My school is teaching students about the zones of regulation this year. I’d never heard of the program before, but I think it seems like a great way for children to understand and manage their emotions.
The big takeaway that I wanted students to have is that sometimes we feel sad, rundown, worried, frustrated, or out of control and that we can manage these feelings.
What we did:
1. The class did a “zoom in” thinking routine (on PowerPoint) which allowed students to focus on the way the physical body might look when we are “shutting down” or out of control. (I downloaded a picture of a child having a temper tantrum and one of a child with his head down and fists clenched.)
2. I showed the class a PowerPoint with images of different situations. Students did think/pair/share to discuss how they would feel and which zone they would be in during each situation.
The situations were: You want to hit someone who isn’t sharing; You’re in a long assembly and you don’t understand most of it; You’re going for a walk in nice weather; You dropped your snack and it spilled all over; You are picked up late; You got a good night’s sleep; Someone keeps tapping your shoulder; Your family is reading together; Your pencil point broke and you have a sharpener.
3. The next day the class discussed strategies they can try in each zone. I created pictures of kids trying different strategies. Children took turns choosing a picture and presenting it to the class. The class then shared whether or not that strategy works for them, and the zone with which it tends to help them.
Download these picture here: Ms V – Zones of Regulation
4. I stapled together books that have a blue, yellow, and red page. Over the next 3 days we focused on one zone per day. We explored how we might think, feel, or act when we are in that zone. Then students drew the strategies that work for them in that zone.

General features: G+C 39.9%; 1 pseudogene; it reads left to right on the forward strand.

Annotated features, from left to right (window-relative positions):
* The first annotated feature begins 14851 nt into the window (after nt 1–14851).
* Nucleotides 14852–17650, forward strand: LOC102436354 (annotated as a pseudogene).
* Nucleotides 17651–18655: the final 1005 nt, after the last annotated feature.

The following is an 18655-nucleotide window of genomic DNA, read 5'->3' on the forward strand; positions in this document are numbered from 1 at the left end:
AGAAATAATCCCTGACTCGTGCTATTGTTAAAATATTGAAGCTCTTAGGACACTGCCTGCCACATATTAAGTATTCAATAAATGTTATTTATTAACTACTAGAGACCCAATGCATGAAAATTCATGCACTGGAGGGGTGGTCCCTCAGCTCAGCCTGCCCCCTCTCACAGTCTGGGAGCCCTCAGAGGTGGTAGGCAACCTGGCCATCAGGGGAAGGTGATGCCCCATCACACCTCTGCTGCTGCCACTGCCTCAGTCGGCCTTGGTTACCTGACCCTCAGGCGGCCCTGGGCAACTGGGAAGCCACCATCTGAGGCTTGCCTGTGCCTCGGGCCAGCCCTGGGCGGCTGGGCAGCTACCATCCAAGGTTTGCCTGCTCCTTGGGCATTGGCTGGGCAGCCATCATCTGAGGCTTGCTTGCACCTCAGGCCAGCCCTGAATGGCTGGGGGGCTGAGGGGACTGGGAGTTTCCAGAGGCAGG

To explore the yellow zone, I played a dice game against the class. The students’ dice had the numbers 0, 1, 2, and 3 only. My dice had the numbers 3-7. Of course the students kept losing. After a few rounds I asked if anyone was in the yellow zone. I told the class that was a very unfair game and showed them the difference in the dice. We then talked about how losing at a game might make us feel in the yellow zone but there are ways we can cope.
5. Once the books were finished, the students sat on the carpet and “read” their books. I encouraged them to add more strategies if they wanted.
6. The following day, the students shared their books with partners.
7. Some students “read” their books on video to be posted on their student blogs.
The students enjoyed making the books and were visibly proud when the books were finished. Creating the books over a few days was a great idea because the students gave each page their full concentration.
More importantly, the students grasped the idea that strategies can help us calm down when we feel out of control. This was evident when the students were sharing their books on Easy Blog and I asked “Why is it important to have strategies for the different zones?”
During one lesson (which I did not write about here) the students acted out situations where kids used strategies in the different zones. This learning experience was too difficult for the students this early in the school year. Students had trouble focusing on one another’s performances and I was not sure if they understood what they had seen. (I did not check for comprehension since the kids were so wiggly!) Creating the books seemed to be a more appropriate experience at this point in the school year.
After recess one day, a child was upset and I modelled referring to her book to remember and try the blue zone strategies she had identified. Hopefully the strategies will prove useful over the course of the year.